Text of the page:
When Fordham Prep and University were founded together in 1841, Bishop John Hughes appointed his former student, Fr. John McCloskey, to be its first rector, or president. That Hughes gave McCloskey the responsibility to get the new college up and running says much of Dagger John’s estimation of him. Few details of McCloskey’s time at Rose Hill still remain, but it is known that he was present on June 24, 1841 when the first six Fordham students arrived for a preliminary summer session before a full contingency of about fifty young men arrived for the start of Fordham’s first official school year that September. Formally, he would have been known as Rev. Dr. McCloskey, but it is likely that the boys called him Father Rector, as was the custom of the day.
Among his first faculty appointments were Fr. Ambrose Manahan for Greek and mathematics, Fr. Felix Vilanis for moral philosophy and Hebrew, Fr. John Conroy for Latin and Fr. Edward O’Neil for physics and chemistry. Mr. John Harley, a seminarian, taught bookkeeping and served as the school’s first prefect of discipline, or dean. And finally, Fr. Bernard Llaneza taught Spanish, Mr. J. J. Maximillian Oertel, German, and Mr. MacDonald (no first name recoded), French. McCloskey himself taught rhetoric and literature.
Two of McCloskey’s friendships during his tenure at Rose Hill are worth noting. As recorded in her biography, during her first year at Fordham, fellow Hall of Honor member Sr. Basilia McCann “received the grace of friendship with McCloskey.” Much planning and economizing were needed to keep Hughes’ school open, and McCann, heading the Domestic Department, was in a position to help curb the institution’s expenditures — Father Rector’s right-hand woman, as it were. Another of his close associates was an Episcopalian priest named James Roosevelt Bayley, who visited Fordham often during McCloskey’s time for long afternoons of theological discussion. Converting to Catholicism, James Bayley, the nephew of none other than St. Elizabeth Ann Seton, was ultimately ordained as a Catholic priest and served as Fordham’s third president and final diocesan president before the arrival of the Jesuits in 1846.
In 1843, McCloskey returned full-time to St. Joseph’s, and was appointed coadjutor bishop under Hughes about a year later. In 1847, he became the first bishop of the newly established Diocese of Albany, where the 60,000 Catholic residents were said to be “scattered and poor.” He quadrupled the number of churches there, tripled the number of priests, established numerous academies, parochial schools, orphanages and a seminary, and built the Cathedral of the Immaculate Conception.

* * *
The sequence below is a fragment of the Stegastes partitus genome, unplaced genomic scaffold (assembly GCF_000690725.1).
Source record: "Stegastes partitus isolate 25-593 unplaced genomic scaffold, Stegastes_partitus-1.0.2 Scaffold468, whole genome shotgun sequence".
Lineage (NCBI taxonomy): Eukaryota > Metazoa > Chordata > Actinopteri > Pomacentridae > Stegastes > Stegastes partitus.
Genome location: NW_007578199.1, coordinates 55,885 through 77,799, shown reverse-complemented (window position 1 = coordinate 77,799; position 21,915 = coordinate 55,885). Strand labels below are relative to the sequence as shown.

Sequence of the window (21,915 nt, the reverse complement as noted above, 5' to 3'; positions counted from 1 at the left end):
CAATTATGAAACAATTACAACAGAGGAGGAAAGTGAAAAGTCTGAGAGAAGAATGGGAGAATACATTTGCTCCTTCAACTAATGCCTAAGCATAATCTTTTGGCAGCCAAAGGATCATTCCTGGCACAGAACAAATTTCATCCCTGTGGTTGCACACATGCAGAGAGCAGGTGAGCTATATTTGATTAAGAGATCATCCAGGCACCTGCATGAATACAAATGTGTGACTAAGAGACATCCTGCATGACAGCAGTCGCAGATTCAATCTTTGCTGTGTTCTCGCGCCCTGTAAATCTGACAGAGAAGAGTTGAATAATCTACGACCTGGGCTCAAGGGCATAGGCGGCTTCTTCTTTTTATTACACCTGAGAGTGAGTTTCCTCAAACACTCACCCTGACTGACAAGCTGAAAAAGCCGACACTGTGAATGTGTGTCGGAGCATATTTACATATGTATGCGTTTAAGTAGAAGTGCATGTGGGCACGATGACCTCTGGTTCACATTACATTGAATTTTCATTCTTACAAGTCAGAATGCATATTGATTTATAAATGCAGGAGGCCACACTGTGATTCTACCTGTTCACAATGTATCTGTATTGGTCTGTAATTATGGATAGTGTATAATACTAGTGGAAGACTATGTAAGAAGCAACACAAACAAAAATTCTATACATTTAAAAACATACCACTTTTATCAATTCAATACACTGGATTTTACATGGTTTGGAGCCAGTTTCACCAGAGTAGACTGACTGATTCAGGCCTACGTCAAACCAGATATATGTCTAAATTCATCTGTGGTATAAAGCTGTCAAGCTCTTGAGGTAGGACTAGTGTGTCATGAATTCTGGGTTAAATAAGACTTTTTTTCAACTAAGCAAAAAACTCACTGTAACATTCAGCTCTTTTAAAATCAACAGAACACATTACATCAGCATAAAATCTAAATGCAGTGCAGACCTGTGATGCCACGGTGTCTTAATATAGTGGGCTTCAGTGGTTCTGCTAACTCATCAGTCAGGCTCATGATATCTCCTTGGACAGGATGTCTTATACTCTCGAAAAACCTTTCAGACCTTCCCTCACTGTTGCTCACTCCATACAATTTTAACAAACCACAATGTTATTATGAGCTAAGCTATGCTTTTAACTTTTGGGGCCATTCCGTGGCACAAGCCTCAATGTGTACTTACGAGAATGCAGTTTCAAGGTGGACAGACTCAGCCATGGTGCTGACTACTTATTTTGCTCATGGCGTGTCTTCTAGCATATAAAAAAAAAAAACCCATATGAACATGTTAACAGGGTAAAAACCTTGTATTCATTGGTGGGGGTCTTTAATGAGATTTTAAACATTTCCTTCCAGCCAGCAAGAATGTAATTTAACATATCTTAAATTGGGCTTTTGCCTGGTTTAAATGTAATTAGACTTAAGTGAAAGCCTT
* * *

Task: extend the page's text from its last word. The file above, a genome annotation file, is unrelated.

In May 1864, John McCloskey was appointed the second archbishop of New York after the death of Archbishop Hughes. It was an office he accepted reluctantly, writing to friends for help in avoiding the appointment: “I speak only from the deepest sincerity of heart and from the strongest conviction of conscience when I say that I possess neither the learning, nor prudence, nor energy, nor firmness, nor bodily health or strength which are requisite for…the Archbishop of New York.“ The Holy See disagreed. McCloskey would serve in that position for the remaining 21 years of his life.
It is no wonder that McCloskey resisted the appointment to head the Church in New York — anti-Catholic sentiment was rife; the controversy over the New York Church’s position on abolition was beginning to boil over; there was discord between the various immigrant Catholic communities; and there were the financial demands of pastoring and caring for the area’s rapidly expanding Catholic population. There was also the matter of completing the new St. Patrick’s Cathedral on 5th Avenue begun by his predecessor. Despite his earlier protests that he was not up to these tasks, Archbishop McCloskey handled all of these with skill, grace and aplomb. In addition, he more than doubled the number of priests in the archdiocese, increased the number of churches and chapels threefold, saw to the establishment of parochial schools, children’s charities and a hospital for the mentally ill, and even rebuilt Old St. Patrick’s on Mulberry Street after fire consumed the original structure in 1866.
In 1870, he participated in the First Vatican Council.
McCloskey was created a cardinal on March 15, 1875, making New York’s first native-born priest America’s first cardinal as well. At his investiture at Old St. Patrick’s on April 27th of that year. McCloskey would make the following remark:
|Not to my poor merits but to those of the young and already vigorous and most flourishing Catholic Church of America has this honor been given by the Supreme Pontiff. Nor am I unaware that, when the Holy Father determined to confer upon me this honor he had regard to the dignity of the See of New York, to the merits and devotion of the venerable clergy and numerous laity, and that he had in mind even the eminent rank of this great city and the glorious American nation.|
In 1878, upon the death of Pope Pius IX, His Eminence, John Cardinal McCloskey would become the first American prelate eligible to participate in a papal conclave. He set off for Rome, but travel being what it was in those days, he arrived too late to vote. Nonetheless, the newly elected Pope Leo XIII took the opportunity of Cardinal McCloskey’s visit to Rome to bestow upon him ceremonially the red hat of the cardinalate on March 28th of that year.
John Cardinal McCloskey died on October 10, 1885. He passed away peacefully clutching a crucifix. Present were his private secretary, Msgr. John Farley (later a cardinal himself and McCloskey’s biographer) as well as his three beloved nieces. He is interred under the main altar at St. Patrick’s on Fifth Avenue.